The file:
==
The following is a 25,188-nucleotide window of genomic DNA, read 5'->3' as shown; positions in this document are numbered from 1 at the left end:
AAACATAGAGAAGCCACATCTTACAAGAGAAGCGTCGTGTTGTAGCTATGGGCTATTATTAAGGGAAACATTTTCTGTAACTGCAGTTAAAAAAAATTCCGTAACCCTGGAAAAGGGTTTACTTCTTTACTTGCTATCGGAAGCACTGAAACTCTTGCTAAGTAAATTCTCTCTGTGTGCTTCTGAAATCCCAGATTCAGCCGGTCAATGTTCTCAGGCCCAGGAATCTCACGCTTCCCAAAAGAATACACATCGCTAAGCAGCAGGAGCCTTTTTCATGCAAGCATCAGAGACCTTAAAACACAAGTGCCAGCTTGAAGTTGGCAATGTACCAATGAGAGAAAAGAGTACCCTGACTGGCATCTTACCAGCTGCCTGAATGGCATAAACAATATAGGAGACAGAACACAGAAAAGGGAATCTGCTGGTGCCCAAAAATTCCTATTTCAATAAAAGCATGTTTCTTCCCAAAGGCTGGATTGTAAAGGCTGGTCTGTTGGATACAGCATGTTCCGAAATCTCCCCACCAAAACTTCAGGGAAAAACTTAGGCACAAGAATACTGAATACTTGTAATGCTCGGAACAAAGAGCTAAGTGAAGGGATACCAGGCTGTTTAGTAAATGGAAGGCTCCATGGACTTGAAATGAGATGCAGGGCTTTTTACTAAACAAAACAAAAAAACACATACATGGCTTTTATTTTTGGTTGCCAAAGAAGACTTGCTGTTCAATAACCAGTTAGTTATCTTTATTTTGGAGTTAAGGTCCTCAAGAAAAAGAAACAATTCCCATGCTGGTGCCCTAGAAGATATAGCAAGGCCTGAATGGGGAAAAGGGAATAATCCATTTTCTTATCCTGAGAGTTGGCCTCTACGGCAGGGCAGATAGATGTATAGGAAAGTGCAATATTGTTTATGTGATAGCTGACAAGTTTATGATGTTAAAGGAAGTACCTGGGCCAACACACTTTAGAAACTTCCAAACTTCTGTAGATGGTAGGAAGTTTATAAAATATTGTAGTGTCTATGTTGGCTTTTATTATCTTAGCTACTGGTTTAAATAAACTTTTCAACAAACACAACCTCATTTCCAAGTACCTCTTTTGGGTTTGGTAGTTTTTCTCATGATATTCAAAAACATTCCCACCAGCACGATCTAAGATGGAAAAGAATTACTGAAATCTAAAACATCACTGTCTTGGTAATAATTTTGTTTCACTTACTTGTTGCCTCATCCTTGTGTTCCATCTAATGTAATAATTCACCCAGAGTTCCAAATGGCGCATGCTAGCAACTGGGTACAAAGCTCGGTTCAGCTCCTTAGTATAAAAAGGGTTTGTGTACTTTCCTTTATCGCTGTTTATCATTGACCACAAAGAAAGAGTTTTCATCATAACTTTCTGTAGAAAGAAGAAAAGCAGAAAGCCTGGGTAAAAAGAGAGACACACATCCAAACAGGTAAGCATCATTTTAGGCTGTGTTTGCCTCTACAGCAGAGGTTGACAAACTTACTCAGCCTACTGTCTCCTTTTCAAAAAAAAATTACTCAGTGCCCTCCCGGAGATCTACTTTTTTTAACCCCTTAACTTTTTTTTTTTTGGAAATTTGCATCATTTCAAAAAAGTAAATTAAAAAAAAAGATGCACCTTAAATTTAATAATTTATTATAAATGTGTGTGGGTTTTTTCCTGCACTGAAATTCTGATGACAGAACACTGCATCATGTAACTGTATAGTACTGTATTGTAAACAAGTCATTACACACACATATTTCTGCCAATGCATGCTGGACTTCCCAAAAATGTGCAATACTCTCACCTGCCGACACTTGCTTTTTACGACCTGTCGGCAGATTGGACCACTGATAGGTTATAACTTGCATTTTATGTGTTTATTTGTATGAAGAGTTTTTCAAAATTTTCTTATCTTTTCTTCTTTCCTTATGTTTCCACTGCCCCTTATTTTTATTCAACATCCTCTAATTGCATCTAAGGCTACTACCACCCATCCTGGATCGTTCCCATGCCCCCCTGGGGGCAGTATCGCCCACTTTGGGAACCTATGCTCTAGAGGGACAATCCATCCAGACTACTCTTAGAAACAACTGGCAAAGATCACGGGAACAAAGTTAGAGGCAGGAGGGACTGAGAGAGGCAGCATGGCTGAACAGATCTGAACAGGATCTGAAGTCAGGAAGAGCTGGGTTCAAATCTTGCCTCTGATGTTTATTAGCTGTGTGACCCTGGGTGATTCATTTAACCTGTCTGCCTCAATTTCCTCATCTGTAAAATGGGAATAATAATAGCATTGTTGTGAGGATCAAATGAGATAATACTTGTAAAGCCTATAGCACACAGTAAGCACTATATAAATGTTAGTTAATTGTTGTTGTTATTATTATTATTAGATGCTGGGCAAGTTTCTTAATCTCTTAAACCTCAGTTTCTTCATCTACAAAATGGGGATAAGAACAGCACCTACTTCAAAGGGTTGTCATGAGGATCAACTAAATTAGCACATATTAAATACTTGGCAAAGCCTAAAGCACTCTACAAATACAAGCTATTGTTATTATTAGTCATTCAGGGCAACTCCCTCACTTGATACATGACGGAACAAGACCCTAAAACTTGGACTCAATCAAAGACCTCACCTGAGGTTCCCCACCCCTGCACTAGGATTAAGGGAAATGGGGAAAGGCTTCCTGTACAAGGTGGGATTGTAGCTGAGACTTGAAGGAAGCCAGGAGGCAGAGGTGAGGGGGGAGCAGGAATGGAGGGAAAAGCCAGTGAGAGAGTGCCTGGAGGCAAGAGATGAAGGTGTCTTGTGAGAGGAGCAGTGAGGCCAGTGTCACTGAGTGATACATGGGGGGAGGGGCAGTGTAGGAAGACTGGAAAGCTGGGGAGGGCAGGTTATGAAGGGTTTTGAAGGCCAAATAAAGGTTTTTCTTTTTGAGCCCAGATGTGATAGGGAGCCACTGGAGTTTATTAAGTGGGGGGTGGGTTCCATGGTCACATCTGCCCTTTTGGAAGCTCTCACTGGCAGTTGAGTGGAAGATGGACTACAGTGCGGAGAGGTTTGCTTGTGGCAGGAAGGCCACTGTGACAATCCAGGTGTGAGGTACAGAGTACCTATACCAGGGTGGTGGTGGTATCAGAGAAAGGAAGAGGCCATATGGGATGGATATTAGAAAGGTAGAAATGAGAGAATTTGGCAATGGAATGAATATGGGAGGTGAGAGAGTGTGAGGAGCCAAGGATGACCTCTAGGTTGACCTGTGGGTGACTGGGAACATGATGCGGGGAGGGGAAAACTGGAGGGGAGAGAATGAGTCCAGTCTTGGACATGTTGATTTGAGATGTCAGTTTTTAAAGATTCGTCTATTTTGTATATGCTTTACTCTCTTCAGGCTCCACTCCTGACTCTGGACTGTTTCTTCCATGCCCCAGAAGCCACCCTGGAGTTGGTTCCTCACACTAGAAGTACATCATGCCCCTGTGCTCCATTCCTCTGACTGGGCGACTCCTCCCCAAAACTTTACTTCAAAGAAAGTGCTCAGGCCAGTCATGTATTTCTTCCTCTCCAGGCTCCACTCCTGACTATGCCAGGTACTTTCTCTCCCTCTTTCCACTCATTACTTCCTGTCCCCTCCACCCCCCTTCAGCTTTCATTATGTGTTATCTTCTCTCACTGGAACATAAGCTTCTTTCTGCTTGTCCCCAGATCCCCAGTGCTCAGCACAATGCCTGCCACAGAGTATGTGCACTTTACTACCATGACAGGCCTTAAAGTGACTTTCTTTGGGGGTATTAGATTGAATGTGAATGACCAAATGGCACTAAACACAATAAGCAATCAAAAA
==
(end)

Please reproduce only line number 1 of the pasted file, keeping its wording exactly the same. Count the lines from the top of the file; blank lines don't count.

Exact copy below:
The following is a 25,188-nucleotide window of genomic DNA, read 5'->3' as shown; positions in this document are numbered from 1 at the left end: